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Marrying a widower is tough...

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serpico: least, according to my new wife, and I can't disagree  She has turned to the Interwebz for comfort and found a blog she really likes called Jess Plus the Mess.  Jess is a widow who married a widower, so it's not exactly like my situation (my wife is divorced and her ex is still very much alive), but it's close enough for my wife to take some comfort.

Here is one of the first posts she showed me:

When we married, my wife and her kids gave up their home, school, (small) city, and many friends to come live in the country with me and my three kids, so I try to be sensitive to her about all of the changes.  I figure if she can find some solace with others who have faced the challenge of marrying a widower, I'm all for it.

Does anyone else deal with the struggles a new spouse (or significant other) has with our widow status?

Wow, I don't like the tone of the author in that article at all. She seems pretty rude to the deceased wife, but I guess she is venting. And if your wife finds commiseration in it that's good you encourage her in that outlet.

I think since my marriage was troubled almost since the beginning, it's easier for NG. He doesn't have me clinging to memories of happier times with my DH. And also I do not live near where DH and I lived so there aren't constant reminders. But I still see insecurities in NG sometimes when he asked more personal questions about my relationship with DH.

There are other hard things though, like, I have four kids and I NEVER get a break to go on an overnight or such. There's no every other weekend break for me like many single/divorced moms get. I know that's a struggle for both of us.

I wonder how it will change when/if NG and I marry. I think the hardest will be for my older kids, to accept NG as a stepdad. Not that they don't like him, just a big role for him to step in to.

I hope things get easier for your new wife. Communication is so important.

My (widower) boyfriend has no problem with my status.  But I have big problems with his, or rather how he has handled it, or handled me, or handled us.  I left my whole life, job (I'm still working, but my old job was way more exciting), friends, city (for the country), peace (for pets and his young son who is... challenging at best), etc.  To live in the house he shared with his late fiancee and her children, and raise our child together.  It has been HARD.  Hard.  Very very hard. 

(Added: we're not married)

P.S. I read the post after I responded.  I didn't find it offensive like DOE.  I found it comforting and refreshingly honest, and also slightly tragic for me and the blogger.  Many late spouses become perfect upon their death.  A new person coming into that situation will often feel they cannot measure up.  I know that I have felt that way, sometimes because I've been made to feel that way by circumstances or other people or even my boyfriend (though he claims he never has or would or intended to).  There are lower times when I have been obsessed by her, where I imagine their life together as this perfect thing that he would choose in a millisecond and get rid of me.  This woman I can never ever live up to.  I do often feel as though I live in her shadow.  I live in her space, and imagine what it was with her in it.  Thank Gd for therapy.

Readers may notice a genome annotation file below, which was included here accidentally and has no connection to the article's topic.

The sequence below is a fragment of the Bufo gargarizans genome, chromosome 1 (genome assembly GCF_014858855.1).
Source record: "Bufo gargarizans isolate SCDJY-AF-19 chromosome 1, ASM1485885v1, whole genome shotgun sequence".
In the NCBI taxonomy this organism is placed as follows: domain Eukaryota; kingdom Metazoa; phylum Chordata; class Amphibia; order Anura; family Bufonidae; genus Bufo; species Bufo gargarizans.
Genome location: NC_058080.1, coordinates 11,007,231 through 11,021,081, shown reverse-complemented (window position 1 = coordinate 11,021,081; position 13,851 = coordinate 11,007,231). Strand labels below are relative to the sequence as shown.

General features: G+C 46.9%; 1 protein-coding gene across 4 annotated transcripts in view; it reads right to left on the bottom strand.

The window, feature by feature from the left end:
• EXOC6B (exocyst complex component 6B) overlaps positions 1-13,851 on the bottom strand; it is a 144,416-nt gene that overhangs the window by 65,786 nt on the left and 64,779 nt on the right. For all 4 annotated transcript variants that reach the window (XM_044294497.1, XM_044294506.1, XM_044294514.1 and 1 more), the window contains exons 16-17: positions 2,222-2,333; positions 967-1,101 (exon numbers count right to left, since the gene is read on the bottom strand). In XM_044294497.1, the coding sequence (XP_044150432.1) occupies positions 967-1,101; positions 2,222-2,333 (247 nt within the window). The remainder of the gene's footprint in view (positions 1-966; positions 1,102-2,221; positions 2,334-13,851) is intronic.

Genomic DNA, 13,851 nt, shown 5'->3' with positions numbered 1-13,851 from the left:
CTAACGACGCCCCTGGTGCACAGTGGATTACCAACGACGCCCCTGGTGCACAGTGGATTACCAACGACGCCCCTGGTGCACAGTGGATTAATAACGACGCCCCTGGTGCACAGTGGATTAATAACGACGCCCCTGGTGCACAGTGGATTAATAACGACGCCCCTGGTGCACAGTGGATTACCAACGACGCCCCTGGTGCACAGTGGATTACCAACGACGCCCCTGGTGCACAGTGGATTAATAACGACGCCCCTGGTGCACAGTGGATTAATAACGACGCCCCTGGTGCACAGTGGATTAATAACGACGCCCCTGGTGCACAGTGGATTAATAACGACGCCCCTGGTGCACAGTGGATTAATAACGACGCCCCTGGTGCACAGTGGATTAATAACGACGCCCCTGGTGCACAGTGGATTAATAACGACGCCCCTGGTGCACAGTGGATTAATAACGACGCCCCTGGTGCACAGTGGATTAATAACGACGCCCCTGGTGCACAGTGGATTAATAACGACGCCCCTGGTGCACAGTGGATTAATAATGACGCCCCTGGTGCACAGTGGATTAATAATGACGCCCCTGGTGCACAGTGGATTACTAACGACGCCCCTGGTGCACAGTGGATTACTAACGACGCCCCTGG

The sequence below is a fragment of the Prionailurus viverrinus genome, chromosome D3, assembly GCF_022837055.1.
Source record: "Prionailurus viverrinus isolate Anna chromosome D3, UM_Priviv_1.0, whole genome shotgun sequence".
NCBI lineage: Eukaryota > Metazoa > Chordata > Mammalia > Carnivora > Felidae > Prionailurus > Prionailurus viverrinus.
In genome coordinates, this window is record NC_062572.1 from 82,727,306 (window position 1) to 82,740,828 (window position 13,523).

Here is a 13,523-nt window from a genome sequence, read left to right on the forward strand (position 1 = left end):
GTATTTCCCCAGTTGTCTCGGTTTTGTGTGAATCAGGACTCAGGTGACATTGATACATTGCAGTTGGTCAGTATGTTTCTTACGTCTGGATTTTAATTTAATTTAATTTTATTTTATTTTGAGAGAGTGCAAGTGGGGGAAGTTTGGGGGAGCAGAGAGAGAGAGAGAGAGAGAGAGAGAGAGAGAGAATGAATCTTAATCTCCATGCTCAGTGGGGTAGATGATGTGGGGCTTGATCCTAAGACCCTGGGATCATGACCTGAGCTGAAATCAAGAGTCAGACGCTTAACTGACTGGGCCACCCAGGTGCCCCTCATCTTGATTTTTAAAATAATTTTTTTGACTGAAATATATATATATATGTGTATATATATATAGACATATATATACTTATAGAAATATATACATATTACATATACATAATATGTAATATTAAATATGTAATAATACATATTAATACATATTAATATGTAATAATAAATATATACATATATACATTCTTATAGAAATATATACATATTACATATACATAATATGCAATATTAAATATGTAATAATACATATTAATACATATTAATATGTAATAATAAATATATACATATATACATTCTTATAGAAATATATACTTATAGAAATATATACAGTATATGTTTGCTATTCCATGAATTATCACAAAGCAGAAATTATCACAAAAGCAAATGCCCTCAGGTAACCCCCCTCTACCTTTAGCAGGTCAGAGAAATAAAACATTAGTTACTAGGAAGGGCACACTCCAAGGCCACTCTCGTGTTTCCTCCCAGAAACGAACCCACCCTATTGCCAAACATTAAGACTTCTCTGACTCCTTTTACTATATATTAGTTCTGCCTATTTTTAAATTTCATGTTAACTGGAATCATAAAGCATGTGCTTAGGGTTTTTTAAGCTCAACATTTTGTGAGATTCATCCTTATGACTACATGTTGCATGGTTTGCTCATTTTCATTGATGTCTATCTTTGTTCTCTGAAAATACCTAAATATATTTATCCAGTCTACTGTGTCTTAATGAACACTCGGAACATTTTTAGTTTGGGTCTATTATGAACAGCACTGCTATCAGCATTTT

I don't have experience as a widow with this, but I do have experience as a step kid.  My mom passed when I was a teen and my dad remarried.   

I can see what the author is saying, I have relatives that still refer to my step mother as "that women".  They were married 23 years.  At my father's funeral people complained that there weren't enough pictures of "his wife" my mother in the video.   She passed away in the 90's it's not like there were a lot of pictures any way.   I've often thought about how difficult people made my step mom's life with in sensitive comments about my mom.   

My dad made things harder, I think, he moved them into a house my mom had built, not thinking about how hard that would be on everyone, my siblings and I, to watch a new women in our mother's house, her and her kids, moving into another women's house.  Hell he was buried next to her.   

One thing they did was make new friends together, it helped to have people that were theirs alone.  If that makes sense.

I wish you luck blending, I know its hard.

I take issue with this statement:
"If it wouldn’t be appropriate to say in a divorce situation, it’s probably not appropriate to say in a late spouse situation either." 

The two are not the same. At all. The comparison is not apt.

I am sure it is very difficult to be with a widow(er). Honestly, I'm not sure I could do it. My BF has bent over backwards in being understanding and has constantly told me not to censor myself. He has integrated himself into Dan's family events. I have tried to check in with him regularly because I think it's reasonable for his feelings about it to change. Recently he vocalized some issues he's had to me, and they caught off guard a little. H e is a very good person, and I don't think he wants his feelings to impede my grief. But they matter as much as anything, and after a good long talk about it, we resolved a few of his concerns. But I told him that I did not expect his feelings to stay the same, that as our feelings deepen for someone, that impacts how we feel about certain things. So it's a continual conversation.

What seems lost of the author of the piece and probably a lot of people who are with widows is how obligated we feel to keep our late spouses present in the public consciousness. To ensure that they are not forgotten. The new partner is here, but who will speak for our late spouses? 


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